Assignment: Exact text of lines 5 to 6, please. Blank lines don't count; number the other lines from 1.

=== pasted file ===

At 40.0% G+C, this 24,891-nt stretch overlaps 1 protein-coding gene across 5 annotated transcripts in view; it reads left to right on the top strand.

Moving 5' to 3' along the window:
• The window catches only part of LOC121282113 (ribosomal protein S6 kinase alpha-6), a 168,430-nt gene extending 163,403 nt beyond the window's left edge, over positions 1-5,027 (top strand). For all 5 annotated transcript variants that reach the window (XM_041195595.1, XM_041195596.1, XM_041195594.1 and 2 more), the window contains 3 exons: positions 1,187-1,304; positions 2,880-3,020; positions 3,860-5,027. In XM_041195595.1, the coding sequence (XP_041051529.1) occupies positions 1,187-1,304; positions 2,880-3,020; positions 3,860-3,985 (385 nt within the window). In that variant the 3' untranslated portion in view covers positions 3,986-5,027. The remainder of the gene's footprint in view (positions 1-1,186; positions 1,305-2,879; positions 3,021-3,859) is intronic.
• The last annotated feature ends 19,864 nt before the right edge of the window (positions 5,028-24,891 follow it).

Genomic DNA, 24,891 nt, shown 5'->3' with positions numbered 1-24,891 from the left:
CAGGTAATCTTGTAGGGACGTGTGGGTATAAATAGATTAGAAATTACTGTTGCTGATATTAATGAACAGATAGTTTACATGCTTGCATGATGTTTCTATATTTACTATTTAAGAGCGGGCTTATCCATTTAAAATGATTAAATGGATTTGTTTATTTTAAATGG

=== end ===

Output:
Genomic DNA, 24,891 nt, shown 5'->3' with positions numbered 1-24,891 from the left:
CAGGTAATCTTGTAGGGACGTGTGGGTATAAATAGATTAGAAATTACTGTTGCTGATATTAATGAACAGATAGTTTACATGCTTGCATGATGTTTCTATATTTACTATTTAAGAGCGGGCTTATCCATTTAAAATGATTAAATGGATTTGTTTATTTTAAATGG